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Jennifer is Co-host of The Story of Liberty Radio Broadcast, video editor and creator, blogger & Web designer for the Story of Liberty. TheStoryofLiberty.net

Heavy rains hamper attempts to rescue at least 1,000 stranded Coloradans

The death toll continued to rise Sunday in flood-ravaged Colorado — as even more heavy rains hindered efforts to rescue at least 1,000 stranded residents, officials said.

He said that about 500 people were rescued on Saturday, but at least 1,000 people remained trapped with no way to get out on Sunday.

Some 17,494 homes have been damaged and 1,502 wrecked in the flood, according to an estimate from the Colorado Office of Emergency Management.

Video: The death toll from severe flooding in the US state of Colorado has risen to four, as authorities warn thousands to evacuate their homes. Report by Andrea Lilly.

From USA Today:

The number of people unaccounted for in flood-ravaged Colorado rose Sunday to 1,254 as flooding spread to 15 counties and rain continued to fall.

Many of those unaccounted for were reported unreachable on the phone by family members.

“We don’t expect to find 1,254 fatalities,” said Micki Trost, a spokeswoman for the Colorado Division of Homeland Security and Emergency Management.

Video: LYONS, Colo. — Heavy rains and scarring from recent wildfires sent walls of water crashing down mountainsides early Thursday in Colorado, cutting off mountain towns, forcing the University of Colorado to cancel classes, and leaving at least three people dead

From Fox News:

Emergency officials say at least 1,000 people in one Colorado county are still waiting to be rescued from floodwaters, but adverse weather conditions have grounded helicopters and supply drops.

Type 2 Rocky Mountain Incident Management Team commander Shane Del Grosso said Sunday that many people in Larimer County have made contact with requests for evacuations, but authorities are in a “waiting game” due to the rain.

Forecasters predicted two to four inches of rainfall for the area on Sunday, while authorities believe more flooding could be on the way.
Read more: http://www.foxnews.com/weather/2013/09/15/colorado-braces-for-more-heavy-rain-deadly-floods/#ixzz2f1RfULMs

Video:  Heavy rains and scarring from recent wildfires sent walls of water crashing down mountainsides early Thursday in Colorado, cutting off mountain towns, forcing the University of Colorado to cancel classes, and leaving at least three people dead.

Boulder County was hit hardest, with up to 6 inches of rain falling over 12 hours. But flooding was reported all along the Front Range, from Colorado Springs to north of Fort Collins.

Capt. John Burt of the Colorado State Patrol said a storm cell moved over the mountains during the night, headed east over the Plains, then circled back around. The National Weather Service warned of an “extremely dangerous and life-threatening situation” throughout the region as the flooding forced people from their homes and caused mud and rockslides in some areas.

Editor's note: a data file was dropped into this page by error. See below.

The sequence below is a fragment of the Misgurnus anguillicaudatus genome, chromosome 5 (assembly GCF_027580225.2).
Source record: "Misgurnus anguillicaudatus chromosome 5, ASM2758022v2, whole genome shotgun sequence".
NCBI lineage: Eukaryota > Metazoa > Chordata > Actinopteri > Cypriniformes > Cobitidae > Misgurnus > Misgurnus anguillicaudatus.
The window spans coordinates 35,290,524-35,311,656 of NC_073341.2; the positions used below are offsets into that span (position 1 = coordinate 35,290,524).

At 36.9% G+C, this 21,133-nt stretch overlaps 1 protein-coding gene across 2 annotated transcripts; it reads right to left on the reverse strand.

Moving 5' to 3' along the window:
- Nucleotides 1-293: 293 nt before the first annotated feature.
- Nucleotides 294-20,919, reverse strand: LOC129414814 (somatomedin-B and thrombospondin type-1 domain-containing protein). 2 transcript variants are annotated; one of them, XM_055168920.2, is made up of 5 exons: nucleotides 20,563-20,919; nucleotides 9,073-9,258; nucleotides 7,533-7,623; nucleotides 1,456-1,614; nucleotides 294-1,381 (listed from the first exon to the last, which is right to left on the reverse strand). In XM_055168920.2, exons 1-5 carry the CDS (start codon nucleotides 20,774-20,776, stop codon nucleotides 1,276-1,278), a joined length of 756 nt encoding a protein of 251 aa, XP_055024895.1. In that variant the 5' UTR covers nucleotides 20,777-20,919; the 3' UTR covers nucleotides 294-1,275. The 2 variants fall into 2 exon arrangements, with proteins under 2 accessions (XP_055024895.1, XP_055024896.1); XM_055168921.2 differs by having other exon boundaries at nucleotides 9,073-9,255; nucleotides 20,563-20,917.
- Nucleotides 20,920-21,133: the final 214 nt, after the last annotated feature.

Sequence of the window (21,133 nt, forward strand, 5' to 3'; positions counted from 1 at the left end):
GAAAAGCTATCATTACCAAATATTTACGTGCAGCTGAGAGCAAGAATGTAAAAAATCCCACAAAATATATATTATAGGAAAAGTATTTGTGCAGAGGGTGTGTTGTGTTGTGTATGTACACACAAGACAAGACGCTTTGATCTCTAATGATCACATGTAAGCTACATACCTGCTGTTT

“Move to higher ground now. Act quickly to protect your life,” the Weather Service warned throughout the morning.

Boulder Office of Emergency Management spokeswoman Gabrielle Boerkircher said many roads were blocked and volunteers were trying to help stranded people until emergency crews could arrive.

Boerkircher told The Associated Press one person was killed when a structure collapsed in the tiny town of Jamestown. Boulder County Sheriff Joe Pelle said another person was also found dead in northern Boulder.

“We’re trying to get to Jamestown,” Boerkircher said of a mountain community northwest of Boulder. “A lot of towns need assistance, and we cannot get through.”

Two other structures in the area were also damaged and may have collapsed.

To the south, Colorado Springs spokeswoman Kim Melchor said police conducting flood patrols found a body in Fountain Creek on the west side of the city early Thursday.

National Weather Service meteorologist Bob Kleyla said a 20-foot wall of water was reported in Left Hand Canyon north of Boulder, and a firefighter radioed he was trapped in a tree. He said rescuers were trying to get through, but were blocked by debris.

In Broomfield, U.S. Highway 287 collapsed when a culvert washed out, dumping three vehicles into the rushing water. Three people were rescued and had minor injuries.

Near Lyons, about 2 feet of water was standing on U.S. Highway 36 as a normally shallow creek known for trout fishing flooded its banks.

At least one earthen dam gave way southeast of Estes Park, the gateway to Rocky Mountain National Park, and water levels could rise downstream as authorities release more water to keep more dams from giving way.

A National Guard helicopter requested to help pull people from their homes hasn’t been able to take off because of fog and low cloud cover throughout the area.

Flash flood warnings were issued for multiple counties in the region, including Jamestown and the Fourmile wildfire burn area.

Flash flood emergencies were also issued downstream from the Front Range mountain areas, including Fort Lupton, Dacono, Plateville and other farming areas as debris piled up near bridges.

An evacuation center for the mountain residents has been sent up in nearby Nederland, officials said.

Meanwhile, about 400 students in a dorm at the University of Colorado in Boulder were evacuated and classes were canceled Thursday and Friday because of the flooding.

Mudslides and rockslides were reported in several areas, with parts of U.S. 6, Boulder Canyon, Colorado 14 and U.S. 287 all reporting problems and temporary blockages during the evening Lefthand Canyon was reported blocked by one of the many slides.

Boulder police dispatchers were receiving calls of flooded homes and streets and submerged cars.

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